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Wednesday, April 24, 2024

Israel-Gaza conflict and study abroad: Middle East violence causes safety concerns

“Study abroad is a great way to regain a sense of the world outside of this campus,” reads one student’s testimony on the website of UW-Madison’s Study Abroad Office.

For those studying abroad in Israel this semester during the assassination of Hamas leader Ahmed Jabari and the ensuing week of rocket exchanges between Hamas in Gaza and the Israeli Defense Forces from Nov. 14 to 21, the experience in a society both at war and under siege was less out of a brochure in the Red Gym than a front page of the New York Times.

Rockets have flown back and forth between Gaza and southern Israel since 2001, but have never threatened the populations of Tel Aviv and Jerusalem, Israel’s first and third largest cities, as they did this November. As tens of thousands of the Israeli armies’ called-up reserves gathered at the Gaza border, the memory of 2008’s three-week invasion of Gaza loomed large.

It was under this backdrop that New York University suspended its Tel Aviv program, evacuating all students and academic staff to London on Sunday, Nov. 18.

“We did not think our students and personnel were in proximate or imminent

danger.  We wanted to avoid a situation where the students would get [to] the

end of the semester and have difficulties returning home,” NYU’s Vice-President for Public Affairs John Beckman said in an email to the Daily Cardinal. “Given that consideration, the high priority we always place on student safety…we thought this was the prudent course.”

UW-Madison’s safety policies for students studying abroad are largely determined by the advice and travel advisories of Cultural Insurance Services International, which provides insurance to study abroad students, and the U.S. State Department, according to UW-Madison Communications spokesperson John Lucas.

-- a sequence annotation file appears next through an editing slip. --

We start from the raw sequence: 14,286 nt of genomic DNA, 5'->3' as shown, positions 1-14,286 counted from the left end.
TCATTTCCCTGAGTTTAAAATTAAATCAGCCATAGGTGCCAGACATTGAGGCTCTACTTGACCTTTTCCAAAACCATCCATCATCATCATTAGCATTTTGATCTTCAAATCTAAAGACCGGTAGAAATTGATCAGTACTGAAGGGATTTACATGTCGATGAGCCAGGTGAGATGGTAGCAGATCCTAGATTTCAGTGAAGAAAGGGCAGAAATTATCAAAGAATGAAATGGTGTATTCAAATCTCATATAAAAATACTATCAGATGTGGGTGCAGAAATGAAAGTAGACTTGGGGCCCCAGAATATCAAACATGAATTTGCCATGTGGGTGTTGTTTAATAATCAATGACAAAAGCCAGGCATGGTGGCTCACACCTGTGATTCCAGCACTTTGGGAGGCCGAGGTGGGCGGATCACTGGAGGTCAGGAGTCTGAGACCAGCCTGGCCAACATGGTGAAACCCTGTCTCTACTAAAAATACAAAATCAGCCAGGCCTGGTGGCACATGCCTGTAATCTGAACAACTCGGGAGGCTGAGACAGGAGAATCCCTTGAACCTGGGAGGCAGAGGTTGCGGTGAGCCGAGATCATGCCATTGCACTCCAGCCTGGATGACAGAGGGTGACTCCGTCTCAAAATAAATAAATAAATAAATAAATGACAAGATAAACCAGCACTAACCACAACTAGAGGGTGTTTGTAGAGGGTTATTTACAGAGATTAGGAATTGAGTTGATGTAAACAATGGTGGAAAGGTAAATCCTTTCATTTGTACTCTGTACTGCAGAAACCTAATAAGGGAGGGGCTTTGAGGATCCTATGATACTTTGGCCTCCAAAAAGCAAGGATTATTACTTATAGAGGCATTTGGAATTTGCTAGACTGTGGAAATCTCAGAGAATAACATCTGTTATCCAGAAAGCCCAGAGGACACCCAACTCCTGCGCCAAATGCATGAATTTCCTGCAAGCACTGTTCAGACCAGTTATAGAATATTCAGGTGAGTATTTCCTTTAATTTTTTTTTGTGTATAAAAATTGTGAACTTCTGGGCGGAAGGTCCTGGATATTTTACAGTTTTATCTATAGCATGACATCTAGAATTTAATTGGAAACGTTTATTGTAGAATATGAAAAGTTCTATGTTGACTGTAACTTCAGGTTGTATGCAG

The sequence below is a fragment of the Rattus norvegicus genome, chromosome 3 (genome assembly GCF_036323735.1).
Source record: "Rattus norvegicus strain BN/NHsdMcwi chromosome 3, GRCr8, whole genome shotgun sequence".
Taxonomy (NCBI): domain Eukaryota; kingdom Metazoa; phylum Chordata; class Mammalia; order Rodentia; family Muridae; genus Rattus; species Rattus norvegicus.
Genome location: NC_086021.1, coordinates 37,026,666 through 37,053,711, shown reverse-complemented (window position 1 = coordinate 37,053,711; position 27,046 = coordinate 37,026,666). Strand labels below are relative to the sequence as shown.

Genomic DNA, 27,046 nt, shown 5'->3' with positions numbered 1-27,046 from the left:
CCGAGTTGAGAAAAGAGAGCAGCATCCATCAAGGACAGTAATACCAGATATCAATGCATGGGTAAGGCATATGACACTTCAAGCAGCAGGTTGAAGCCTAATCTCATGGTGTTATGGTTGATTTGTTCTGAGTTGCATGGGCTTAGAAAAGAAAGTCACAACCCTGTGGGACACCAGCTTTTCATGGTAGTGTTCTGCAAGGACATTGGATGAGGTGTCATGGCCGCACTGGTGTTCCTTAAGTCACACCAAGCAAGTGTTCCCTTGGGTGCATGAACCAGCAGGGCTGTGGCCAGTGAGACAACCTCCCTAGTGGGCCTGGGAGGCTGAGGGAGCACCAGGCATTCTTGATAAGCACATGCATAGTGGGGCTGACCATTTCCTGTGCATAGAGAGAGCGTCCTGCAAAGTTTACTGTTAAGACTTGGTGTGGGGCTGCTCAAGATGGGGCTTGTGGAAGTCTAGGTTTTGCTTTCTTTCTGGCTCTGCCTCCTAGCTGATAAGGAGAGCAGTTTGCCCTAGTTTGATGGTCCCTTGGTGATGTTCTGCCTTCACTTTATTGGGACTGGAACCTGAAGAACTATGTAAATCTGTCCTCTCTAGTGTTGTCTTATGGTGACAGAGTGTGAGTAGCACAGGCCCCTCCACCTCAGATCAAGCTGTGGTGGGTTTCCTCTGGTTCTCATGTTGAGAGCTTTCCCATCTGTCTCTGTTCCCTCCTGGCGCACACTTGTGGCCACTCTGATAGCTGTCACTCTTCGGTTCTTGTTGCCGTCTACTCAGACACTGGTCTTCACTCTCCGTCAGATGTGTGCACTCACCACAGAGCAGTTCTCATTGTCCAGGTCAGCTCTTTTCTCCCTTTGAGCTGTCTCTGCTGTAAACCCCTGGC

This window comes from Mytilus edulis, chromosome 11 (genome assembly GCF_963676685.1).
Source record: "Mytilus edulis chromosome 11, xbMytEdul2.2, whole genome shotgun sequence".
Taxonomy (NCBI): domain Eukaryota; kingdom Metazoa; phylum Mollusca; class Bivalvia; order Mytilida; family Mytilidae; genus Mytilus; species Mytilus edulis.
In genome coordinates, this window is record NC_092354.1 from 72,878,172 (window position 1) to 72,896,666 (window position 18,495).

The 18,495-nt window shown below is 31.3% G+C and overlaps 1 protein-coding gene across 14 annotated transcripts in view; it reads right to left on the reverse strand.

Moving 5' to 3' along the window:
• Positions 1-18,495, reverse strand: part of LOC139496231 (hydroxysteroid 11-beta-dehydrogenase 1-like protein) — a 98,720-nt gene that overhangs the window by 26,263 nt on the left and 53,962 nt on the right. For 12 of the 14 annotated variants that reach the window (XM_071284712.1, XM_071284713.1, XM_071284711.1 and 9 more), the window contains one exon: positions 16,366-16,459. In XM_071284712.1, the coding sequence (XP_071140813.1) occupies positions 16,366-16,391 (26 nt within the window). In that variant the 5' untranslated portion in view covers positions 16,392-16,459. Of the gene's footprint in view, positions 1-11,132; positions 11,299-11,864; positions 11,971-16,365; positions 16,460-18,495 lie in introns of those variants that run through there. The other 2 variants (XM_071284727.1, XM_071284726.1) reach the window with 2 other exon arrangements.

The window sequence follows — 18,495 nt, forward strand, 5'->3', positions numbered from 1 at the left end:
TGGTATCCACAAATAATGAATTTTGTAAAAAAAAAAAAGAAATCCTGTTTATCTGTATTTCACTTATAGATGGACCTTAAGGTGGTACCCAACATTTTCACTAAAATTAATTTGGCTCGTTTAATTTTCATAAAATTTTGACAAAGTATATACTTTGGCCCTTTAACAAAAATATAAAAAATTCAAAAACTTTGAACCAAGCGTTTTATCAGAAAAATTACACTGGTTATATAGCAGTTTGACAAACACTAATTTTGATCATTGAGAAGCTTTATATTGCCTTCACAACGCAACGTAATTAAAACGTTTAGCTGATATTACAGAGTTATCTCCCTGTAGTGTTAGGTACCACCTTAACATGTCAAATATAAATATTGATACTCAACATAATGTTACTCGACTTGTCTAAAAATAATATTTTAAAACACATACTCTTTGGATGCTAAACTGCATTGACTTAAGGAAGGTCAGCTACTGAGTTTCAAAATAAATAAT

The two UW-Madison students in Israel this semester are studying in the northern city of Haifa, effectively putting them out of harm’s way, Lucas said, adding that the university was in “frequent” contact with them via phone and email.

“[Student’s safety] is something that we’re always monitoring from Madison…whether it’s a larger situation like the Arab Spring, or a regional disturbance like the Japanese earthquake” Lucas said.

On the campus of Haifa University, UW-Madison junior Jake Beckert witnessed protests for and against Israel’s offensive, not unlike the one on Library Mall November 17.

“It wasn’t much different then you would see in any protest movement in the states, and certainly less than the union…protests we had in Madison my freshmen year,” Beckert said in an online message.

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But some of Beckert’s roommates were called up for duty, and were gone when he returned from class. And after a bomb detonated on a public bus in Tel Aviv on Nov. 21, the day of the ceasefire, he found himself riding one on his trip to a school where he volunteers as an English teacher.

“When a passenger on the bus set a huge sports bag down on a seat without sitting down, I couldn’t help but be a little nervous,” he said. “I could tell I was not the only person on the bus watching him, and I felt a little silly for it, but I couldn’t help it. He…just got off at a stop and probably went to work out.” 

UW-Madison junior Ilana Baumwald spent the summer filling out her application to study in Jerusalem in the spring. She began rethinking her decision when the rockets began targeting the cities, eventually deciding she would stick with Israel when she received an email—and a choice— from her International Academic Programs advisor on Monday, November 19.

With the subject line “Israel update,” the email revealed that other students had contacted the office about switching their programs to “avoid the situation in Israel all together,” and provided a list of programs still available for any other students reconsidering their plans.

Rome caught her eye, but because she would have to completely withdraw from the Israel program in order to apply, she realized the conflict she was reading about in the news, and the apprehension she felt, was, in a way, part of the experience.

“I realized that it’s always a possibility when you choose to go to Israel, and I’ve learned to accept that,” Baumwald said. “Some things always happen…[the] university wouldn’t send us to Israel if they thought it was unsafe.”

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